20 February 2020.
How does the world enter the soul? Can a nation reside in the body of an individual citizen? And in return, how can the receiver transfigure the message? In Akira Kasai’s widescreen epic solo, Pollen Revolution, the broad sweep of Japanese cultural memory melts into the sylph-like figure of a solitary chameleon. Here, the androgynous angel of history moves between past and present, traversing gender and normalcy, encompassing both revolution and nostalgia. S/he subverts the old with the newly possible and, simultaneously, creates the new according to the fashion of the old.
Performed by choreographer Akira’s son, Mitsutake, Pollen Revolution is the Kasai’s beautifully wrought meditation on the grand cycle of life and death. History moves like the seasons — linear and circular. Each iteration reflecting the last, signalling the next. Meanwhile, the individual enacts the ceremonies of living and dying, whilst at the same time resisting their inevitable momentum.
On one level, this is a metaphor for a large-scale national narrative. It begins with formality and studied grace, with the costumed kabuki and its ritualised sexuality. There is order. Everything is refined. The dancer floats, as if along smoothed paths, in prescribed arcs. Resistance (gravity) only intervenes at the point of deviation.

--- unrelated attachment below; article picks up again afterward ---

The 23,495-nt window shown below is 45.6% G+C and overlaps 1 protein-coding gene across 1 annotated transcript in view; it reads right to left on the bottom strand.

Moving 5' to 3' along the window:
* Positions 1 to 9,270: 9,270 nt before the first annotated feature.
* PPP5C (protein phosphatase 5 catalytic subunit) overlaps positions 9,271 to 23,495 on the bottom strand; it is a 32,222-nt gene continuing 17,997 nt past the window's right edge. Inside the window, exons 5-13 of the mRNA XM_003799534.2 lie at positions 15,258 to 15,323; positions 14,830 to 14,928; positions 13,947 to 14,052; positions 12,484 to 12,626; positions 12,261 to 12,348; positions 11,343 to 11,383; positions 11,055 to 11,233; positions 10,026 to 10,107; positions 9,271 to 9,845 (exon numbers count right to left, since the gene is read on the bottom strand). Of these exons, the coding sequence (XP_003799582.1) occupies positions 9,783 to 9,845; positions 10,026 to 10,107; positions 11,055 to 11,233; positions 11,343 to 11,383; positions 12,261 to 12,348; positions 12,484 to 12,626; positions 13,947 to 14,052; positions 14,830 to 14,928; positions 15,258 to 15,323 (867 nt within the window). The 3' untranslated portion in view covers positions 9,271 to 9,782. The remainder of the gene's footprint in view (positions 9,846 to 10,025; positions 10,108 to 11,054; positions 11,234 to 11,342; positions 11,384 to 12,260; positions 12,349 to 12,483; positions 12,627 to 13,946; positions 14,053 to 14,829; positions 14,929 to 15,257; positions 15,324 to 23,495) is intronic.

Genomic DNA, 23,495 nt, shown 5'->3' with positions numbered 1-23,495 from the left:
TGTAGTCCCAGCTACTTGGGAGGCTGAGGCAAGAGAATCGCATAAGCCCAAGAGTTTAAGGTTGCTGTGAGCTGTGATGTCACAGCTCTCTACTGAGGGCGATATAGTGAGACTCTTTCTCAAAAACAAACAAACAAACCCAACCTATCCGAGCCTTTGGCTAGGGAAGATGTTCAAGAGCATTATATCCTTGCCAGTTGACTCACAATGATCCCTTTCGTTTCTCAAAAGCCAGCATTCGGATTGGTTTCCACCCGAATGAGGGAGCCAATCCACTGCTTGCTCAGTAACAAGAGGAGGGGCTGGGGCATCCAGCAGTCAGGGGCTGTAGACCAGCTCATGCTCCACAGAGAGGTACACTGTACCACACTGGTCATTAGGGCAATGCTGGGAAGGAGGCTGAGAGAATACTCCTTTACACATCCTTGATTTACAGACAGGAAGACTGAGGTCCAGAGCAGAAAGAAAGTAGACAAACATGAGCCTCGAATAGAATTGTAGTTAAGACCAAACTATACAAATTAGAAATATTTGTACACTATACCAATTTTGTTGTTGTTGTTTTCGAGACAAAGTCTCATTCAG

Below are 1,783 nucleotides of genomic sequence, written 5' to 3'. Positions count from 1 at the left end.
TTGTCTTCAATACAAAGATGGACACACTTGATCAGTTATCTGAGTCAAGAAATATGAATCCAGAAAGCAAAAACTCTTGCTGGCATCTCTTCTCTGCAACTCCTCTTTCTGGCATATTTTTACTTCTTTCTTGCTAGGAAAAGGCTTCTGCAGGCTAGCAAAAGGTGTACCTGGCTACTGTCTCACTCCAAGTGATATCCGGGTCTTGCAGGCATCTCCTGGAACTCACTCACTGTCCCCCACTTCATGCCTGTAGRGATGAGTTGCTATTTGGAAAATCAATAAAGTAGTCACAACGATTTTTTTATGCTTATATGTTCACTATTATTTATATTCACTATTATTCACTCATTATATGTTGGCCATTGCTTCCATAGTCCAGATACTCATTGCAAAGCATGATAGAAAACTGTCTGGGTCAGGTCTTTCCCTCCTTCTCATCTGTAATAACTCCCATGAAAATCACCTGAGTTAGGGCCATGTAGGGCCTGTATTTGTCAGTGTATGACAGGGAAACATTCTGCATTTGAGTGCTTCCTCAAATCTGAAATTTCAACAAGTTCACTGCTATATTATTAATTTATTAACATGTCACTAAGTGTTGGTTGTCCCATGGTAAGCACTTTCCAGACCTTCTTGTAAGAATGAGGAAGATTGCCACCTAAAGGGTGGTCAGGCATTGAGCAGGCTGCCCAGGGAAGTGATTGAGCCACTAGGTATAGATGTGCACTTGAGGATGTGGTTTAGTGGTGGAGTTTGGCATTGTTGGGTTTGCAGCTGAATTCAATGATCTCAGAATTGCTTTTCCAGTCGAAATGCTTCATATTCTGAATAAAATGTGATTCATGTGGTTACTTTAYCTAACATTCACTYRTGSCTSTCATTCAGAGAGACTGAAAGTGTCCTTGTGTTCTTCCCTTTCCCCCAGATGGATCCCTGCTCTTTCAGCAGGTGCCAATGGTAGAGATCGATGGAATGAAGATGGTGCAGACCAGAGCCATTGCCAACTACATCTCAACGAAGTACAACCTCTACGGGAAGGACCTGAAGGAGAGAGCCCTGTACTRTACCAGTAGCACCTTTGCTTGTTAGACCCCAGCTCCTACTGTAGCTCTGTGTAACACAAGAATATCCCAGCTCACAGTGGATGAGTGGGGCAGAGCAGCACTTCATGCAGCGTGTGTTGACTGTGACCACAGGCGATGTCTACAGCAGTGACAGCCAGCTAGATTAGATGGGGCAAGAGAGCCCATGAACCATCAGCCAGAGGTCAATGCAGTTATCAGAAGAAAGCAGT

Then, almost unforeseen, Admiral Perry appears in Tokyo Bay, and everything changes.
Now we are stripped of our ancient elaboration. Today, we are sleek and modern. We dance in the old way; yet it is not the old way. It is faster. The crash, when it comes, is more brutal. Now we are made in the image of the revolution. We speak its new language with vigour, until it, too, threatens to drown us out. Perhaps, only from the distance of quiet, may we sense that, for all the noise, you are still the voice of our love.
Pollen Revolution is a work both dense and sparse. Mitsutake’s body moves with exquisite, technical beauty — sculptural, sensual and tensile. Bringing together elements of Butoh, kabuki, ballet and hip hop, he ranges across history and forms. His strength and grace are exceptional, encapsulating both lightness and struggle. Even the occasional glitches – a heavy step there, an overbalance here – are subsumed into the greater flow in a performance that is virtuosic without ever being flashy.
First performed in 2001, Akira’s now revered work underscores the rationale behind the Asia TOPA experiment by reminding Australian audiences that entire histories and methodologies exist and flourish (and are routinely overlooked) on our doorstep. For dance fans, especially those of us schooled in Euro-American traditions, the aesthetic, rigour and creative choices of choreographers from elsewhere speak to both glorious difference and abiding similarity. Indeed, at the core of Kasai’s Pollen Revolution is cross-pollination. Inevitable, inexorable and, in this case, quite intoxicating.
By Paul Ransom of Dance Informa.